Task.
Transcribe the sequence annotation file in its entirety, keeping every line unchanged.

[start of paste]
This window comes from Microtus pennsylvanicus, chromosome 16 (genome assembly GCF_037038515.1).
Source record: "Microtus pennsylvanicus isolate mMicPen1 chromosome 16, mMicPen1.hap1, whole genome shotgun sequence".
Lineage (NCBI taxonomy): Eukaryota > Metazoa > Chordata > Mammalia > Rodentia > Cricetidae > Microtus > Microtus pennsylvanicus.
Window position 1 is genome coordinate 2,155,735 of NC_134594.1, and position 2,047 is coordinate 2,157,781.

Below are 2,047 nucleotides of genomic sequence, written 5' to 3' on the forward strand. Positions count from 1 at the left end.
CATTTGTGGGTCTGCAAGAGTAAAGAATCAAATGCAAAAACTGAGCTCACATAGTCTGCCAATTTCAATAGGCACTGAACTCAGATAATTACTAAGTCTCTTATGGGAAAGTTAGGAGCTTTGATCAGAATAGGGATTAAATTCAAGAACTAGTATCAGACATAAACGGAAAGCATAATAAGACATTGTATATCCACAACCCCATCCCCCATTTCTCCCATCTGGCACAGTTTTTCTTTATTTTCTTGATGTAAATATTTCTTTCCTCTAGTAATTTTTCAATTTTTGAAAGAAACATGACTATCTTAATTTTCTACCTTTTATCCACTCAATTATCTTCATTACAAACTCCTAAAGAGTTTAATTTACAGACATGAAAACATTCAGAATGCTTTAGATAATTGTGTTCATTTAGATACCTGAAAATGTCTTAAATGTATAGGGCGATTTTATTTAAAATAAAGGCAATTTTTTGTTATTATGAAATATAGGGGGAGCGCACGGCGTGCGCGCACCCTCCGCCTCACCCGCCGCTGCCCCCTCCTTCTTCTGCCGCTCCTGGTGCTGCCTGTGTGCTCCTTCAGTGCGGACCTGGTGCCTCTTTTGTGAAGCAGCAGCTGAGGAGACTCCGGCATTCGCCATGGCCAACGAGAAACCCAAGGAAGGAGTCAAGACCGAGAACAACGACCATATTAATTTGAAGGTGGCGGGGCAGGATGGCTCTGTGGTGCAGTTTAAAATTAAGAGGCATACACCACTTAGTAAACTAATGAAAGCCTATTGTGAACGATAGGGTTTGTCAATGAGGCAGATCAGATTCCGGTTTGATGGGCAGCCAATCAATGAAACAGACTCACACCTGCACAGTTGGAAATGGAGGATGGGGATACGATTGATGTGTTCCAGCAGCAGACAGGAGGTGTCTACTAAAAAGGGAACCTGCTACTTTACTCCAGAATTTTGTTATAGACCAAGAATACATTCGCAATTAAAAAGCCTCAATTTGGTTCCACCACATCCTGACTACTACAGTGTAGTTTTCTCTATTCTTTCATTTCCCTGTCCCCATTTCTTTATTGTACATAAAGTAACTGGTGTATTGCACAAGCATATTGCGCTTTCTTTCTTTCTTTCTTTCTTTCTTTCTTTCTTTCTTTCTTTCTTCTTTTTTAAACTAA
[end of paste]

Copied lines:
This window comes from Microtus pennsylvanicus, chromosome 16 (genome assembly GCF_037038515.1).
Source record: "Microtus pennsylvanicus isolate mMicPen1 chromosome 16, mMicPen1.hap1, whole genome shotgun sequence".
Lineage (NCBI taxonomy): Eukaryota > Metazoa > Chordata > Mammalia > Rodentia > Cricetidae > Microtus > Microtus pennsylvanicus.
Window position 1 is genome coordinate 2,155,735 of NC_134594.1, and position 2,047 is coordinate 2,157,781.

Below are 2,047 nucleotides of genomic sequence, written 5' to 3' on the forward strand. Positions count from 1 at the left end.
CATTTGTGGGTCTGCAAGAGTAAAGAATCAAATGCAAAAACTGAGCTCACATAGTCTGCCAATTTCAATAGGCACTGAACTCAGATAATTACTAAGTCTCTTATGGGAAAGTTAGGAGCTTTGATCAGAATAGGGATTAAATTCAAGAACTAGTATCAGACATAAACGGAAAGCATAATAAGACATTGTATATCCACAACCCCATCCCCCATTTCTCCCATCTGGCACAGTTTTTCTTTATTTTCTTGATGTAAATATTTCTTTCCTCTAGTAATTTTTCAATTTTTGAAAGAAACATGACTATCTTAATTTTCTACCTTTTATCCACTCAATTATCTTCATTACAAACTCCTAAAGAGTTTAATTTACAGACATGAAAACATTCAGAATGCTTTAGATAATTGTGTTCATTTAGATACCTGAAAATGTCTTAAATGTATAGGGCGATTTTATTTAAAATAAAGGCAATTTTTTGTTATTATGAAATATAGGGGGAGCGCACGGCGTGCGCGCACCCTCCGCCTCACCCGCCGCTGCCCCCTCCTTCTTCTGCCGCTCCTGGTGCTGCCTGTGTGCTCCTTCAGTGCGGACCTGGTGCCTCTTTTGTGAAGCAGCAGCTGAGGAGACTCCGGCATTCGCCATGGCCAACGAGAAACCCAAGGAAGGAGTCAAGACCGAGAACAACGACCATATTAATTTGAAGGTGGCGGGGCAGGATGGCTCTGTGGTGCAGTTTAAAATTAAGAGGCATACACCACTTAGTAAACTAATGAAAGCCTATTGTGAACGATAGGGTTTGTCAATGAGGCAGATCAGATTCCGGTTTGATGGGCAGCCAATCAATGAAACAGACTCACACCTGCACAGTTGGAAATGGAGGATGGGGATACGATTGATGTGTTCCAGCAGCAGACAGGAGGTGTCTACTAAAAAGGGAACCTGCTACTTTACTCCAGAATTTTGTTATAGACCAAGAATACATTCGCAATTAAAAAGCCTCAATTTGGTTCCACCACATCCTGACTACTACAGTGTAGTTTTCTCTATTCTTTCATTTCCCTGTCCCCATTTCTTTATTGTACATAAAGTAACTGGTGTATTGCACAAGCATATTGCGCTTTCTTTCTTTCTTTCTTTCTTTCTTTCTTTCTTTCTTTCTTTCTTCTTTTTTAAACTAA